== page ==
I wasn’t planning on doing an end-of-the-year post for 2016.
As far as I’m concerned, 2016 has way overstayed its welcome. In many respects, it’s been a shitty, difficult year from start to finish. From some really difficult, nasty, unbloggable stuff I dealt with in my last year as chair; to the extreme burnout from my job (which had taken such a toll on my physical, mental, and emotional health that I still haven’t fully recovered); to the passing of so many celebrities from my childhood and formative years (I learned about Carrie Fisher’s passing, I kid you not, as we were leaving the theater after watching Rogue One); to the dumpster fires and horrors that were our presidential election, Aleppo, Brexit, and any other number of world events — there’s a lot to be sad/angry/horrified by from 2016. So, yeah, 2016 can just go away, far far away, as far as I’m concerned.
But as I sat on the plane on the way home from my mom’s house yesterday morning, I realized that I didn’t want to end 2016 on a sour note. I’ve spent so much of my time and energy this year (necessarily) ruminating on the bad, but the truth is that a lot of good happened too. And frankly, I’d like to head into the new year with positive momentum to balance some of the anger and despair.
So I am doing an end-of-the-year post, a look back at 2016, focusing on some of the positives from the year. In a future post, I’ll talk about what I want to do to keep this positive momentum moving into the new year.
- It was a pretty good year professionally. 2016 was a pretty solid year professionally with a lot of interesting opportunities: co-chairing the Grace Hopper poster session (with an incredibly talented, warm, funny person whom I hope to work with again in the future!), attending Tapia for the first time, continuing to expand my work in academic civic engagement (including attending POSSE and finding an excellent community there), finishing up my stint as chair on (hopefully) a high note, submitting my promotion materials. It also brought clarity and better judgment: I turned down a service opportunity that would have meant a lot of visibility, but wouldn’t have fit in with my larger goals, in favor of a smaller, local opportunity that fits in much better with my larger goals (watch this space in the future for more on that!).
- I reprioritized family. My crazy-ass schedule last year meant that I wasn’t always present for my family, and when I was, I was too stressed to be fully present (or, as my kids observed, “You yell a lot when you’re home, Mom.”).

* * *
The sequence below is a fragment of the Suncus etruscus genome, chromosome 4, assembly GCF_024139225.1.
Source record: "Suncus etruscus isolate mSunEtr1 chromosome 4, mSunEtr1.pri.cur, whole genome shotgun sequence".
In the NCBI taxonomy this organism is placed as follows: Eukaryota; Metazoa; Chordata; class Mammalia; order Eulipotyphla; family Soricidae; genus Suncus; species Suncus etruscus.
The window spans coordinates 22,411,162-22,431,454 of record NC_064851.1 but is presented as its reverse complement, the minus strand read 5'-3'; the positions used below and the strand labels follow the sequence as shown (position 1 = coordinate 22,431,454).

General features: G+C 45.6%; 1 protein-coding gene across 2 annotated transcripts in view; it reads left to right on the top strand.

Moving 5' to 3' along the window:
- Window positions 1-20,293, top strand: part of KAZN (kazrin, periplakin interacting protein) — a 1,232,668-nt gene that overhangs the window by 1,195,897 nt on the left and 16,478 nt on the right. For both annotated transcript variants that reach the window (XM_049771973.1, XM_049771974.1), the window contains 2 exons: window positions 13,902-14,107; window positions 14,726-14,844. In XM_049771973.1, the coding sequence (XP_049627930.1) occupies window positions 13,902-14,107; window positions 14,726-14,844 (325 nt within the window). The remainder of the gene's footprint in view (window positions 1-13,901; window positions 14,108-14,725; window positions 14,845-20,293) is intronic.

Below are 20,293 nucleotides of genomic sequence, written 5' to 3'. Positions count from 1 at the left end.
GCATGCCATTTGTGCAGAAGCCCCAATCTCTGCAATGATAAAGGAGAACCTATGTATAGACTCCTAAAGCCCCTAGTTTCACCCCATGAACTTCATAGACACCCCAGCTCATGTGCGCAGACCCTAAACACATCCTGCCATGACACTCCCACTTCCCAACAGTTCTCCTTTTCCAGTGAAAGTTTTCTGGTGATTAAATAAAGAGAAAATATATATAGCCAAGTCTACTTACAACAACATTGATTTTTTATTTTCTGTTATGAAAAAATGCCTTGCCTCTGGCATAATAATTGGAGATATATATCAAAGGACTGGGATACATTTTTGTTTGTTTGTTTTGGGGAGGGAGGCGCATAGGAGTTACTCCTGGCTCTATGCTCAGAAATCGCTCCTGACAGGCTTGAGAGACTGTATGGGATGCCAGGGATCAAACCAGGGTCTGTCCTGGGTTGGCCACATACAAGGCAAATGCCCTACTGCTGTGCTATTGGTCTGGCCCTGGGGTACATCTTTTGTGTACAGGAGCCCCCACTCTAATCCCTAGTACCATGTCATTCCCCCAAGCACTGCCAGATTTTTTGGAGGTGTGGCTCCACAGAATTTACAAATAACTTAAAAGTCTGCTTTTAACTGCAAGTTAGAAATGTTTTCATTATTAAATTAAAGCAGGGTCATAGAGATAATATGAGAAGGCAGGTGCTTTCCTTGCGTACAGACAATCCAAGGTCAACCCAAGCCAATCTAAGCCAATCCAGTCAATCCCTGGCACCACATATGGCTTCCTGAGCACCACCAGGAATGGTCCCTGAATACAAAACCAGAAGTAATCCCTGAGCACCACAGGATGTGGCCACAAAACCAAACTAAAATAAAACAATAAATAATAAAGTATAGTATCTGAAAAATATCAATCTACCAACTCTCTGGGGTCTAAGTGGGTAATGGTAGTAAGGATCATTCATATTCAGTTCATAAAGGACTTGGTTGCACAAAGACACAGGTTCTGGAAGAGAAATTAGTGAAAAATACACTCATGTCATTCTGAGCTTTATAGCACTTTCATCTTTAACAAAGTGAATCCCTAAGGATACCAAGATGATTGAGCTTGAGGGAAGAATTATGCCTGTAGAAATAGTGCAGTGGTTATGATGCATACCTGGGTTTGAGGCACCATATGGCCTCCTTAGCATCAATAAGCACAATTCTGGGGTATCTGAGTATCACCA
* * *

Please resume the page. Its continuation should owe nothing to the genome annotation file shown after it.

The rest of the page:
I made the conscious decision to dial way back on work this summer: not supporting summer students, not teaching in the summer program, spending Fridays and several full weeks home with my kiddos. My spouse, kids, and I took a 2 week epic camping road trip (6 national parks/monuments/memorials*, 6 states**) this summer that was just amazing. My sabbatical means that I’m working sane hours, which means that I can be fully present on weeknights and weekends, which means I can actually enjoy family time. My son started taekwondo this year, and it looked like so much fun that I recently joined him. I’m looking forward to us earning our black belts together someday!
- I ran. A lot. 1089 miles, to be exact, not counting whatever I end up running today***, and (woo hoo) injury free! I ran my 2nd marathon in October and PRed by 9 minutes. Best of all, I found an online community of mother runners, some of whom I trained with virtually during my marathon training cycle and some of whom I still virtually keep in touch with. I’m looking forward to marathon #3 next year, and maybe some half marathons, too.
- Sabbatical, sabbatical, sabbatical. I can’t tell you how positive this experience has been for every single aspect of my life. I didn’t realize the extent to which my job nearly broke me last year, and over the last few years. I feel normal again. I’ve reset my priorities, my work habits, and my professional goals. I fell in love with my research again. I’ve already submitted one paper and sketched out a brand new research project that will really stretch me professionally. I wake up every day excited to get back to work, and that’s something I haven’t felt in a very, very long time.
I’m still not sad to see 2016 go, but reflecting on the good makes me feel a smidge more hopeful about 2017. In many ways, 2016 clarified what my personal truths are, and I plan on using these truths to frame and structure my 2017. There are many things I can’t control, but there are many things I can do to be the change I want to see in this world. And that, I think, will be my guiding principle for 2017.
* In the order we visited: Theodore Roosevelt, Glacier, Craters of the Moon, Yellowstone, Grand Teton, Mount Rushmore
** Minnesota, North Dakota, South Dakota, Montana, Idaho, Wyoming
***I am super tempted to run 11 miles today to make it an even 1100 miles for the year. We’ll see.